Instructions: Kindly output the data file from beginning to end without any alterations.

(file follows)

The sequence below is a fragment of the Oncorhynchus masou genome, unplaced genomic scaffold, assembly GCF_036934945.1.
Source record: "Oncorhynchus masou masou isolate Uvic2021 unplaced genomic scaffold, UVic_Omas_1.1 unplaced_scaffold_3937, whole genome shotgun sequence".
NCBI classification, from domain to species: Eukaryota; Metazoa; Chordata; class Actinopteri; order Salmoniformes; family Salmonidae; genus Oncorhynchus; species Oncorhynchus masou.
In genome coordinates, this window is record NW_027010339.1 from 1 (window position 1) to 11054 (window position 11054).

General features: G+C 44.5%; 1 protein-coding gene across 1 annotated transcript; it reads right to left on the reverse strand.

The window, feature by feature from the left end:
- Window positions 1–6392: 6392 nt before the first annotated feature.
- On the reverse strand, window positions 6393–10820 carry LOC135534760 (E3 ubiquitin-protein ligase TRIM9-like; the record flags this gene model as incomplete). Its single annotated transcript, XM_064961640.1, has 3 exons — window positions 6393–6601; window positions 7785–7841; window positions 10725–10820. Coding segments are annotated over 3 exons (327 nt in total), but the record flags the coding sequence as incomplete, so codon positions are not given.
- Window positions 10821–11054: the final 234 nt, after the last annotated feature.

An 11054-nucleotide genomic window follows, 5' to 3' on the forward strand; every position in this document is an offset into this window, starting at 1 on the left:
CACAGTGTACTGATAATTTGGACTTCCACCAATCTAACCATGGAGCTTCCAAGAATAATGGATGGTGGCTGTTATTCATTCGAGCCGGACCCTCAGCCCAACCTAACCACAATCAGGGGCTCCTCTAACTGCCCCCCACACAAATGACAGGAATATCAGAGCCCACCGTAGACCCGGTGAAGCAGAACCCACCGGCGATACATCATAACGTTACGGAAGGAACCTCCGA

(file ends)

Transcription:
The sequence below is a fragment of the Oncorhynchus masou genome, unplaced genomic scaffold, assembly GCF_036934945.1.
Source record: "Oncorhynchus masou masou isolate Uvic2021 unplaced genomic scaffold, UVic_Omas_1.1 unplaced_scaffold_3937, whole genome shotgun sequence".
NCBI classification, from domain to species: Eukaryota; Metazoa; Chordata; class Actinopteri; order Salmoniformes; family Salmonidae; genus Oncorhynchus; species Oncorhynchus masou.
In genome coordinates, this window is record NW_027010339.1 from 1 (window position 1) to 11054 (window position 11054).

General features: G+C 44.5%; 1 protein-coding gene across 1 annotated transcript; it reads right to left on the reverse strand.

The window, feature by feature from the left end:
- Window positions 1–6392: 6392 nt before the first annotated feature.
- On the reverse strand, window positions 6393–10820 carry LOC135534760 (E3 ubiquitin-protein ligase TRIM9-like; the record flags this gene model as incomplete). Its single annotated transcript, XM_064961640.1, has 3 exons — window positions 6393–6601; window positions 7785–7841; window positions 10725–10820. Coding segments are annotated over 3 exons (327 nt in total), but the record flags the coding sequence as incomplete, so codon positions are not given.
- Window positions 10821–11054: the final 234 nt, after the last annotated feature.

An 11054-nucleotide genomic window follows, 5' to 3' on the forward strand; every position in this document is an offset into this window, starting at 1 on the left:
CACAGTGTACTGATAATTTGGACTTCCACCAATCTAACCATGGAGCTTCCAAGAATAATGGATGGTGGCTGTTATTCATTCGAGCCGGACCCTCAGCCCAACCTAACCACAATCAGGGGCTCCTCTAACTGCCCCCCACACAAATGACAGGAATATCAGAGCCCACCGTAGACCCGGTGAAGCAGAACCCACCGGCGATACATCATAACGTTACGGAAGGAACCTCCGA